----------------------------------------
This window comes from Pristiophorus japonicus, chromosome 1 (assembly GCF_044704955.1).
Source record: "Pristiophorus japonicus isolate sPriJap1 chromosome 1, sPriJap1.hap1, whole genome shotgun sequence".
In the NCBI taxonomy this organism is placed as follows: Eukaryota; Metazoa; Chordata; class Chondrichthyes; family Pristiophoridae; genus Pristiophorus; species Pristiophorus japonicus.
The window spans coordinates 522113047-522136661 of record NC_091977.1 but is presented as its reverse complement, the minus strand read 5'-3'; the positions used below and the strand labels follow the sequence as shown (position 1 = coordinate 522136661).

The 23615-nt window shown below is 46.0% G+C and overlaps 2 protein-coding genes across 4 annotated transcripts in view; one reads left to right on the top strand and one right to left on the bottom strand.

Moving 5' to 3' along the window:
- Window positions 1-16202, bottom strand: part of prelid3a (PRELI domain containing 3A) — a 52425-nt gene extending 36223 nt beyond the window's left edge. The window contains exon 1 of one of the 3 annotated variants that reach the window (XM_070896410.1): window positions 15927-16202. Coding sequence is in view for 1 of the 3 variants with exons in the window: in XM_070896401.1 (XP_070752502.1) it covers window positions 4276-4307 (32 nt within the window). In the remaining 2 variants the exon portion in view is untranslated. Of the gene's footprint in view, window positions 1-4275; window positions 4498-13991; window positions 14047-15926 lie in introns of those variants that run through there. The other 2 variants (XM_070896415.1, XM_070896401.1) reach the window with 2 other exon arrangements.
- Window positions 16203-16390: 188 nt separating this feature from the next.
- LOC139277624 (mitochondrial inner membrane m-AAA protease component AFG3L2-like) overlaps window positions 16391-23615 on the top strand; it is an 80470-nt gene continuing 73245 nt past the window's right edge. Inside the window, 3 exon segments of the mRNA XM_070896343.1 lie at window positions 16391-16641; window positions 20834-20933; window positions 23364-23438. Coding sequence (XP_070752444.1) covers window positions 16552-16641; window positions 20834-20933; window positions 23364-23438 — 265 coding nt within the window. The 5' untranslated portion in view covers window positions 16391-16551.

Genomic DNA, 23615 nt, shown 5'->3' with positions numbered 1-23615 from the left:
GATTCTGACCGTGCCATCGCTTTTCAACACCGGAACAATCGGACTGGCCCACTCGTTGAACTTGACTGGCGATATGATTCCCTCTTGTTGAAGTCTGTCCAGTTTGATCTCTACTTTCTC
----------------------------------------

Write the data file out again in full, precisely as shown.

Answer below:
This window comes from Pristiophorus japonicus, chromosome 1 (assembly GCF_044704955.1).
Source record: "Pristiophorus japonicus isolate sPriJap1 chromosome 1, sPriJap1.hap1, whole genome shotgun sequence".
In the NCBI taxonomy this organism is placed as follows: Eukaryota; Metazoa; Chordata; class Chondrichthyes; family Pristiophoridae; genus Pristiophorus; species Pristiophorus japonicus.
The window spans coordinates 522113047-522136661 of record NC_091977.1 but is presented as its reverse complement, the minus strand read 5'-3'; the positions used below and the strand labels follow the sequence as shown (position 1 = coordinate 522136661).

The 23615-nt window shown below is 46.0% G+C and overlaps 2 protein-coding genes across 4 annotated transcripts in view; one reads left to right on the top strand and one right to left on the bottom strand.

Moving 5' to 3' along the window:
- Window positions 1-16202, bottom strand: part of prelid3a (PRELI domain containing 3A) — a 52425-nt gene extending 36223 nt beyond the window's left edge. The window contains exon 1 of one of the 3 annotated variants that reach the window (XM_070896410.1): window positions 15927-16202. Coding sequence is in view for 1 of the 3 variants with exons in the window: in XM_070896401.1 (XP_070752502.1) it covers window positions 4276-4307 (32 nt within the window). In the remaining 2 variants the exon portion in view is untranslated. Of the gene's footprint in view, window positions 1-4275; window positions 4498-13991; window positions 14047-15926 lie in introns of those variants that run through there. The other 2 variants (XM_070896415.1, XM_070896401.1) reach the window with 2 other exon arrangements.
- Window positions 16203-16390: 188 nt separating this feature from the next.
- LOC139277624 (mitochondrial inner membrane m-AAA protease component AFG3L2-like) overlaps window positions 16391-23615 on the top strand; it is an 80470-nt gene continuing 73245 nt past the window's right edge. Inside the window, 3 exon segments of the mRNA XM_070896343.1 lie at window positions 16391-16641; window positions 20834-20933; window positions 23364-23438. Coding sequence (XP_070752444.1) covers window positions 16552-16641; window positions 20834-20933; window positions 23364-23438 — 265 coding nt within the window. The 5' untranslated portion in view covers window positions 16391-16551.

Genomic DNA, 23615 nt, shown 5'->3' with positions numbered 1-23615 from the left:
GATTCTGACCGTGCCATCGCTTTTCAACACCGGAACAATCGGACTGGCCCACTCGTTGAACTTGACTGGCGATATGATTCCCTCTTGTTGAAGTCTGTCCAGTTTGATCTCTACTTTCTC